And a special Christmas wish...I know I’m really pushing my luck with this, but how about something really rare? I know that other Big Garden Birdwatchers have been lucky with amazing birds. The Birdwatch has turned up some absolute “mega” birds including yellow-rumped warbler, American robin, black-throated thrush and little bunting. There was a really good arrival of rose-coloured starlings this summer and autumn, so I’m sure there are still plenty tagging along with the starling flocks. Opening my curtains and seeing one of those on my feeder would really make my day. It's like the Lottery. You know there's a chance of success if you play and you might even know someone who has hit the jackpot. It really would make my Christmas, and my Birdwatch, if this year it was my turn...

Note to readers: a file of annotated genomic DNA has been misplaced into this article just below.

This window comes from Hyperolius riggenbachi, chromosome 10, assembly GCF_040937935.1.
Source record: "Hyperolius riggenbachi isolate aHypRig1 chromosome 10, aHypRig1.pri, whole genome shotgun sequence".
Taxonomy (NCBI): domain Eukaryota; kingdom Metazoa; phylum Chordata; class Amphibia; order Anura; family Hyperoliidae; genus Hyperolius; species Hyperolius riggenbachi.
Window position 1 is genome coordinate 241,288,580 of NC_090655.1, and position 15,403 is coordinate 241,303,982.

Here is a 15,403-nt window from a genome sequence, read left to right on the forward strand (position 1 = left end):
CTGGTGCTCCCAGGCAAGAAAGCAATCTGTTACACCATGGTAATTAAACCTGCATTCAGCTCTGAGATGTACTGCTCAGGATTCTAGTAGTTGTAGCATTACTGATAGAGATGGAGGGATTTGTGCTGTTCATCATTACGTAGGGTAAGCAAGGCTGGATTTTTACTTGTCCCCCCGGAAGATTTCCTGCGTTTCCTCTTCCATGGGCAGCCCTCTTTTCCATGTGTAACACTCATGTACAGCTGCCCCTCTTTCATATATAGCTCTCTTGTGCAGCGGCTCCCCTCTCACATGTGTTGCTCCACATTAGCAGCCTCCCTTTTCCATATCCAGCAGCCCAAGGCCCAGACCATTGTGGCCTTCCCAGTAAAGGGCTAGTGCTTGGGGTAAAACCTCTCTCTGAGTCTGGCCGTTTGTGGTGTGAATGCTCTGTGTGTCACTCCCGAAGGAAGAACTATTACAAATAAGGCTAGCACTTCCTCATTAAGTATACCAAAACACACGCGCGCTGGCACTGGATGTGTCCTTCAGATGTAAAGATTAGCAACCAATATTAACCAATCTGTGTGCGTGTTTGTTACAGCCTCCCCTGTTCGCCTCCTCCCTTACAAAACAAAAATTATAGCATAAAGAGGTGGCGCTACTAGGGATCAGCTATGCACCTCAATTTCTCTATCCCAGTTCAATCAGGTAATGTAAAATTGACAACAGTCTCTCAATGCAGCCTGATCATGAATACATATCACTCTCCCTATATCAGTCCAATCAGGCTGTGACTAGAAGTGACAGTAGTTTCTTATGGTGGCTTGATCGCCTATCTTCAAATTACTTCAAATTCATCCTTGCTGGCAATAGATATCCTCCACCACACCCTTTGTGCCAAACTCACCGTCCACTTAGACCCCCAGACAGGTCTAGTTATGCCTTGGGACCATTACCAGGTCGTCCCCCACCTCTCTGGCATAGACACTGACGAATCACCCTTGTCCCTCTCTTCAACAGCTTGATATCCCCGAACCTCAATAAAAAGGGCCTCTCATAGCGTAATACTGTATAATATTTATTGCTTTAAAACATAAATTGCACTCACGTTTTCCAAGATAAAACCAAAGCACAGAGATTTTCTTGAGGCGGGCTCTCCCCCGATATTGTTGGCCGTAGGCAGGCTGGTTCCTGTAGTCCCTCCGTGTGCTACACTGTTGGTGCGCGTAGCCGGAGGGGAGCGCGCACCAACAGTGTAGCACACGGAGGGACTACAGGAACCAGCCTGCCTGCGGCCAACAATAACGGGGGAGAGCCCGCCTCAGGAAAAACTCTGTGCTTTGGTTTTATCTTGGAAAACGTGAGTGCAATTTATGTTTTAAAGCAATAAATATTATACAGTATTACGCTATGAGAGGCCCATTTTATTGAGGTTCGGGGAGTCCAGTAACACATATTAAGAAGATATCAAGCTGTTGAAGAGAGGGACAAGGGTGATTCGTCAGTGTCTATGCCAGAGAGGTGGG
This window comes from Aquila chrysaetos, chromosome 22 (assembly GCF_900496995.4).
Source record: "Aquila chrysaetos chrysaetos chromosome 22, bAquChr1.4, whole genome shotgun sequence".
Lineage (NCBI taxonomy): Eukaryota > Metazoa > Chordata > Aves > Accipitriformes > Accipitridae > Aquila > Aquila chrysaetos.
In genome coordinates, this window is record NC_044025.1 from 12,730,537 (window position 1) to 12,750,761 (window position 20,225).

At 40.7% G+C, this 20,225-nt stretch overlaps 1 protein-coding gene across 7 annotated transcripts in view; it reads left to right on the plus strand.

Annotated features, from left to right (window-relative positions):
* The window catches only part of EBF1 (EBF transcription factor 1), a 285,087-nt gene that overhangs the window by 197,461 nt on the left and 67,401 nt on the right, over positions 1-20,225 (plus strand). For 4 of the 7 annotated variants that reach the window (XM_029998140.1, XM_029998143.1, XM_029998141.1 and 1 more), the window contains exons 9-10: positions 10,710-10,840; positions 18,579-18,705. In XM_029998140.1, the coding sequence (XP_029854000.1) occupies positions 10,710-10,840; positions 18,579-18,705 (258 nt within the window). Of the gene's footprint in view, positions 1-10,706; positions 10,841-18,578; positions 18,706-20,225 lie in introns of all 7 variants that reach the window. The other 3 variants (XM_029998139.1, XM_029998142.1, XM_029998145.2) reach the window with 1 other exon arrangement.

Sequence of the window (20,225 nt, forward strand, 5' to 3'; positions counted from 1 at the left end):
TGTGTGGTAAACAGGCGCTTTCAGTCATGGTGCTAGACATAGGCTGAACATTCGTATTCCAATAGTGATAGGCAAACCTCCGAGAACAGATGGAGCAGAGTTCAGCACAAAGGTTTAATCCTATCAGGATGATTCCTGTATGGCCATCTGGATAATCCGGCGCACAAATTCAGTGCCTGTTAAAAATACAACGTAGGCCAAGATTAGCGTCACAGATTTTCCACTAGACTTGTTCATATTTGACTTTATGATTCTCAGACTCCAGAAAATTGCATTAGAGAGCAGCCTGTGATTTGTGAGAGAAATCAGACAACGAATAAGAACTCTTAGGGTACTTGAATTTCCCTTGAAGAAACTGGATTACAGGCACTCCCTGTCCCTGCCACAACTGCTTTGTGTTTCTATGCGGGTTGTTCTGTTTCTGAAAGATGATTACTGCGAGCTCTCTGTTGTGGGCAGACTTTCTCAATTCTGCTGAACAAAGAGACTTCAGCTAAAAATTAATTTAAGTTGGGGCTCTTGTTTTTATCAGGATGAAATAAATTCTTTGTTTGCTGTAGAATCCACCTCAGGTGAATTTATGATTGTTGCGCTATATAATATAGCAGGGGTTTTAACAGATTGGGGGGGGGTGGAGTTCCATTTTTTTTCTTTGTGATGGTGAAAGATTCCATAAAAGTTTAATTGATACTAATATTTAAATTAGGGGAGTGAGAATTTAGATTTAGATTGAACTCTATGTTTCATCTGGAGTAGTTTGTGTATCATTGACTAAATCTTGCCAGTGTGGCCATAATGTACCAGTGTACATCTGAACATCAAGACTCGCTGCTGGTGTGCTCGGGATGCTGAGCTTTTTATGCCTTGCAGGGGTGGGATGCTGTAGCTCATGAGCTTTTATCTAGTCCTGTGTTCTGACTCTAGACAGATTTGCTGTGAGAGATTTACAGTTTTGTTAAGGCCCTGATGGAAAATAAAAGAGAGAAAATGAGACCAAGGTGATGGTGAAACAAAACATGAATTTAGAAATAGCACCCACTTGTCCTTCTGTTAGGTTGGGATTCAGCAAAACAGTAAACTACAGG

How will you do it?What’s on your wish list for Big Garden Birdwatch? Would any of my picks make your day, or do you have your sights set on something else? Big Garden Birdwatch 2019 registration opens on the 12 December, so get ready for the count on the weekend of 26-28 January and keep an eye out for news and updates. The January issue of Nature's Home magazine is full of exclusive content, including a feature on the mysterious migrants hiding in your garden this winter and there's lots more to come in our Notes on Nature e-newsletter...
Waxwings have become a bit more widespread over the last few days, so keep those fingers crossed. Most are in Scotland currently, but a definite new wave of arrivals occurred over the weekend. There are also reports from the middle of the country, so they are spreading out. Good luck everyone.